Growing up, I had a poster in my room which bore the Mark Twain quote: "I have never let my schooling interfere with my education." The line articulates what all of us have experienced, that one’s real education happens outside school, in the real world.
And yet, to school we must go, even as internationally there is a rising trend of parents going in for home schooling.
The National Education Policy 2020 aims to overhaul India’s education system, right from pre-school to the university level. The most fundamental change is doing away with the present 10+2+3 structure to a 5+3+3+4 one.
This translates into a four year undergraduate degree, with the option to transfer credits to a different institution and an emphasis on the interdisciplinary approach.
The breaking down of ‘streams’ (Arts, Science, Commerce) is potentially the most significant proposal in the NEP. Very often these streams acquire a gender bias. For instance, I wanted to take Arts in standard XI but couldn’t do so because in small towns the thinking is that Arts is for girls. My school was an all-boys one. The girls’ schools in Allahabad did not offer Commerce. A student who has taken science might be interested in taking a paper in Psychology or Political Science or even advanced Literature.
In college in Delhi, I knew students who had chosen Physics in their first year, but as the year went on they became more interested in Philosophy.
This is not unusual. In Oxford, Physics and Philosophy are a standard combo. But in DU, under the previous system, the student would have to drop a year and reapply the next year. The teachers allowed the student to sit in on Philosophy lectures. But it was a year down the drain for no good reason. All this might soon be a thing of the past.
The three-language formula has raised some concerns. The proposal to do away with English till standards V or VIII will be debated. Most surveys show that in government schools the majority of parents would prefer it if their wards were taught in the English medium, even in schools that offered a dual medium of instruction. On the other hand, the advantage of this policy is that it allows one to learn one’s mother tongue in a formal setting. A tribal child can now learn her own language (in addition to Hindi and English), a language that might disappear otherwise.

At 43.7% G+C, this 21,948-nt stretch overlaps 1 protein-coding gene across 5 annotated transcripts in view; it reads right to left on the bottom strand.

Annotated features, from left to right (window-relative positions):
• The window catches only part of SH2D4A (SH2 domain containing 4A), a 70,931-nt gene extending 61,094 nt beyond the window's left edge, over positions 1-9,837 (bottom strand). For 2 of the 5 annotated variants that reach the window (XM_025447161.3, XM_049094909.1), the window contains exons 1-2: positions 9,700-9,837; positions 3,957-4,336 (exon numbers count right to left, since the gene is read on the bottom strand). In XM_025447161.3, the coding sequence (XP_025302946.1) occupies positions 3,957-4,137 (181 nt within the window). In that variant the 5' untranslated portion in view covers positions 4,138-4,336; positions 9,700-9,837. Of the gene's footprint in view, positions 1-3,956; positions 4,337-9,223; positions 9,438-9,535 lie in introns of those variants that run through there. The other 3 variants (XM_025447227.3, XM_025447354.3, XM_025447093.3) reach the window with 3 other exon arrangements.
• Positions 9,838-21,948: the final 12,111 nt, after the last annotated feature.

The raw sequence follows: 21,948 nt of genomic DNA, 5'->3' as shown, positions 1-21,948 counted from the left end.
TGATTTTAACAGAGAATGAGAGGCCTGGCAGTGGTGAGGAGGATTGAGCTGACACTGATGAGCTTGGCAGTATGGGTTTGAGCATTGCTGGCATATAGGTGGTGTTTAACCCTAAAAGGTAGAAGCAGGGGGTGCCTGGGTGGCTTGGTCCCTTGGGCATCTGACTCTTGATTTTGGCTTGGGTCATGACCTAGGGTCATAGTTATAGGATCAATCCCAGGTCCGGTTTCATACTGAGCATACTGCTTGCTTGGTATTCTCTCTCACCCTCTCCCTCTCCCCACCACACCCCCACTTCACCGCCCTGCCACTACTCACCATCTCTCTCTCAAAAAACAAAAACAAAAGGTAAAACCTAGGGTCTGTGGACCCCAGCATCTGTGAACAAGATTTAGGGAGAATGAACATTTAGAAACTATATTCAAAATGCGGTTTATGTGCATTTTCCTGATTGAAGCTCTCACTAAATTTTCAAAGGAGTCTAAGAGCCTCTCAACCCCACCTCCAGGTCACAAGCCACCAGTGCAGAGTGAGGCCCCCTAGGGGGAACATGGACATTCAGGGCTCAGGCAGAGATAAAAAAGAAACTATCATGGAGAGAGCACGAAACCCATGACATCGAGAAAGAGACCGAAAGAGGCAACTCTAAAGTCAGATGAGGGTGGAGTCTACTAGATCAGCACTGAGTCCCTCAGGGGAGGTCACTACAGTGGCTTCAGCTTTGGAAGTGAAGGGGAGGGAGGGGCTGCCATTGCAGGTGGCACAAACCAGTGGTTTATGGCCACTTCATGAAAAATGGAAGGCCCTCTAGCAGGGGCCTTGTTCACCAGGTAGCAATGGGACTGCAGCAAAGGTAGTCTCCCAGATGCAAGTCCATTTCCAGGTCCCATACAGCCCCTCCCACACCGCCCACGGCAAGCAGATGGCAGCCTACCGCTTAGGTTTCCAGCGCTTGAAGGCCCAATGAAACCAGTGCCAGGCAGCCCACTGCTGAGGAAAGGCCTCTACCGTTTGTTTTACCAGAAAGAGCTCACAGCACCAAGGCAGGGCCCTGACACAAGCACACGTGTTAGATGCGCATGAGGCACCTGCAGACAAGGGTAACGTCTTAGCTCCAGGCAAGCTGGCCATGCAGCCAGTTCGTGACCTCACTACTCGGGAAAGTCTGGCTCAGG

In education, the more things change, the more they remain in school. My uncles attended government schools in Mumbai in the 1950s and 1960s. They were introduced to English in standard VIII.
The first introduction to the alphabet came via a simple rhyme: ‘Happy, happy shall we be/When we have learnt our ABC.’ The NEP harks back to that time. In the Protestant school I attended, we did Sanskrit for four years, alongside Hindi and English. We were always learning three languages.
Similarly, the new focus on ‘vocational skills’ like carpentry is not new. We had a period called ‘manual’ for three years in middle school. I did carpentry, which involved cutting out a T from a plank of wood. I was terrible at it.
Some commentators have tried to turn the NEP into a Left versus Right debate. This is misleading. That one should be taught in one’s mother tongue is not a thought exclusive to the Right. Take the example of Sardar Patel Vidyalaya, just behind Khan Market, where the Khan Market gang sends its children. They’ve long had policy of teaching all subjects in Hindi till standard V.
There is a proposal to make evaluation simpler. The policy proposes: "Any student who has been going to and making a basic effort in a school class will be able to pass and do well in the corresponding subject Board Exam without much additional effort."
So passing an exam will not be such an uphill task. And yet, it was the present government which had scrapped Kapil Sibal’s policy of no exams till standard VIII. In higher education, the MPhil degree will be scrapped. One goes straight from a Masters to a PhD programme.
There have been murmurs of protest about this. Several students would like to pursue their chosen discipline, say Sociology, up until the MPhil level.
They might not have the wherewithal or time or inclination to pursue a fullfledged PhD. The MPhil is valuable because it allows the student to specialise with an emphasis on research and field work. The NEP envisions getting more students into the fold of higher education.
In India, it was never a big deal to get a university degree. Many students of Allahabad University — where my father taught — who had enrolled in the English literature course, could barely speak a word of the language, forget about getting the finer points of TS Eliot’s ‘Wasteland’. Even now, seats in engineering and medical colleges go abegging.
The proposal to attract foreign universities to Indian shores has failed in the past. Finally, the word ‘holistic’ appears a few hundred times in the NEP draft. The bureaucrats who wrote it will definitely benefit from a writing workshop.
(Courtesy of Mail Today)